Robert Elms

I had an unexpectedly long chat with Robert Elms this morning about museums (https://www.bbc.co.uk/sounds/play/p098ppml) (I was on at about 10.35), starting with our joint experience of Tate Modern, which was so important in transforming people’s attitudes not just to museums, but to contemporary art more generally. We talked about the Museum of Modern Art, so incredibly important in the way it was about the modern and contemporary, originally more about exhibitions than establishing a collection, particularly when one remembers that it was started in 1929, only opening its new building on 53rd. Street ten years later. He was sceptical about the Guggenheim in Bilbao, as some people are, but it has certainly been extraordinarily successful in attracting visitors, not just to the museum, but to Bilbao more generally, and it has also always had an adventurous programme of exhibitions. Then, we talked about some of the museums I maybe should have included. I did think of including Kettle’s Yard and, in retrospect, maybe should have done: so important for its domestic setting and so influential in providing an alternative model for the display of art to the Fitzwilliam. And I now feel badly not having included Yorkshire Sculpture Park, which must have been very pioneering in the way that it showed art in the landscape. Maybe I can do a second edition.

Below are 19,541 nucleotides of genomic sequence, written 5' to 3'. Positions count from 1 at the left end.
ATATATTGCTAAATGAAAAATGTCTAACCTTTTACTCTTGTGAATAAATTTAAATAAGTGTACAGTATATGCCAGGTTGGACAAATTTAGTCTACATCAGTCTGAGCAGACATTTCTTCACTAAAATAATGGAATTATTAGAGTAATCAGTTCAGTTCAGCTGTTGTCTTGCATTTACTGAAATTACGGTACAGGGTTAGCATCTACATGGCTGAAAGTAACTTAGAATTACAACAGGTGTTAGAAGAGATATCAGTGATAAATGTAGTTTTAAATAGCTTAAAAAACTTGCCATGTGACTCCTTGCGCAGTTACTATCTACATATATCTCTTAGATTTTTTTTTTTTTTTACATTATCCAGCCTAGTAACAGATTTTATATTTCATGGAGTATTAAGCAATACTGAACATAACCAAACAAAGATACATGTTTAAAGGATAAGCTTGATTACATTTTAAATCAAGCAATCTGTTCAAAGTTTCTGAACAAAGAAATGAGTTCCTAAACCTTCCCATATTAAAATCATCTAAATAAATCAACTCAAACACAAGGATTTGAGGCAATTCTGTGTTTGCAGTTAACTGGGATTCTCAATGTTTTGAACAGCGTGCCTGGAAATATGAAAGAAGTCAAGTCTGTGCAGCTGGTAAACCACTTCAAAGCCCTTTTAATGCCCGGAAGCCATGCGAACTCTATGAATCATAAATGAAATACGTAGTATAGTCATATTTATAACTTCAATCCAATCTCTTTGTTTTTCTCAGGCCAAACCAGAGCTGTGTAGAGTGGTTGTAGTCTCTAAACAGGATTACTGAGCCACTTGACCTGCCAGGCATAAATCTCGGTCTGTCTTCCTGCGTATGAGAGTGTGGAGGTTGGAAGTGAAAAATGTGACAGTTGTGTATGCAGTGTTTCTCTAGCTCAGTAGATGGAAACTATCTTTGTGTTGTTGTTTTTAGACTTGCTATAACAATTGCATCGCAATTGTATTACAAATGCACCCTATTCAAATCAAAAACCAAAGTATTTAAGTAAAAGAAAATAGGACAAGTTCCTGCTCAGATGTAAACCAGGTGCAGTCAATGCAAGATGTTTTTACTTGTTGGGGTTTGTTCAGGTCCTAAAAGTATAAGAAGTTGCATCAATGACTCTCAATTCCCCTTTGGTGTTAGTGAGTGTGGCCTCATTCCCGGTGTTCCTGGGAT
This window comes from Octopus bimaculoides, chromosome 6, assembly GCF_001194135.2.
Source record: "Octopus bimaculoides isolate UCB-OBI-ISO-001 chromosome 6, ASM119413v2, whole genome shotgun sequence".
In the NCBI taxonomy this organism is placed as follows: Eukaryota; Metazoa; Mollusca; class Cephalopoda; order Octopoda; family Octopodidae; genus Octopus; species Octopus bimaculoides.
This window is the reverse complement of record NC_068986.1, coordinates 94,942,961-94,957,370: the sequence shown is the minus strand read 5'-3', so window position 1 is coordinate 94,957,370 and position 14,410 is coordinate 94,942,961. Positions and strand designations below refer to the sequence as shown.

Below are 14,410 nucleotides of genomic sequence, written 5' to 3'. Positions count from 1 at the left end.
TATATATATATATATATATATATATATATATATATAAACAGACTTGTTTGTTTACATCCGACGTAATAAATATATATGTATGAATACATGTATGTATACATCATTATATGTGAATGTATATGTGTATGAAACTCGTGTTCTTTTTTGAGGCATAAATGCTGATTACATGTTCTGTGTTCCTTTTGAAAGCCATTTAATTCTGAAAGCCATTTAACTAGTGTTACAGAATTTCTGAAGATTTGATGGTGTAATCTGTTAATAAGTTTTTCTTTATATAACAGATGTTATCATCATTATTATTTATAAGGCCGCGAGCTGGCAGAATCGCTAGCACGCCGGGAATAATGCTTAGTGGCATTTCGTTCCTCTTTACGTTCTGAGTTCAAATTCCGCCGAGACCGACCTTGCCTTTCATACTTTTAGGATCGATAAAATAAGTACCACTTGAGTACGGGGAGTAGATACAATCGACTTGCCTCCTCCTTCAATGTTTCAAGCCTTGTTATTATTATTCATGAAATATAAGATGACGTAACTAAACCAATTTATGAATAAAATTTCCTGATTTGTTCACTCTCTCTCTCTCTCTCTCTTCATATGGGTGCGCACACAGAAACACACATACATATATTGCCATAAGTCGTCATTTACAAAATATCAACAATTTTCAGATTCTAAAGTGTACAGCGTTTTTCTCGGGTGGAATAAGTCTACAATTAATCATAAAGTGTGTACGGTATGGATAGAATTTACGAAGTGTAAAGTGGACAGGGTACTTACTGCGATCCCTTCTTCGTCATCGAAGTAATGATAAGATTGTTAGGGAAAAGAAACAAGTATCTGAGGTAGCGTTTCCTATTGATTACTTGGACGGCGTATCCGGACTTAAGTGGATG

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One thought on “Robert Elms

  1. I have had a good and interesting comment on the Guggenheim Bilbao from Marina Vaizey who has visited it fifteen times, which is about twelve times more than me, and makes the point that it has very good, relatively conventional galleries upstairs, which people, including me, are inclined to overlook or forget about owing to the glories of its architecture:-

    I visited Bilbao and the Guggenheim there some fifteen times, and found it always a marvellous way to engage, with conventional galleries – whitewalled rectangles – on the top floor for classic shows of paintings etc from New York, and fascinating installations for exhibitions over a wide spectrum on other floors; a wonderful permanent installation from Jenny Holzer….a very happy audience, and as a building it has always seemed to me to fulfill its purpose to show art to art’s best advantage; never a distraction inside, and a landmark that transformed the city on its outside. Thus the sought after but never replicated ‘Bilbao effect’. It was fascinating that the first major press releases sent out at its opening were details about the economic impact of the gallery on the city.

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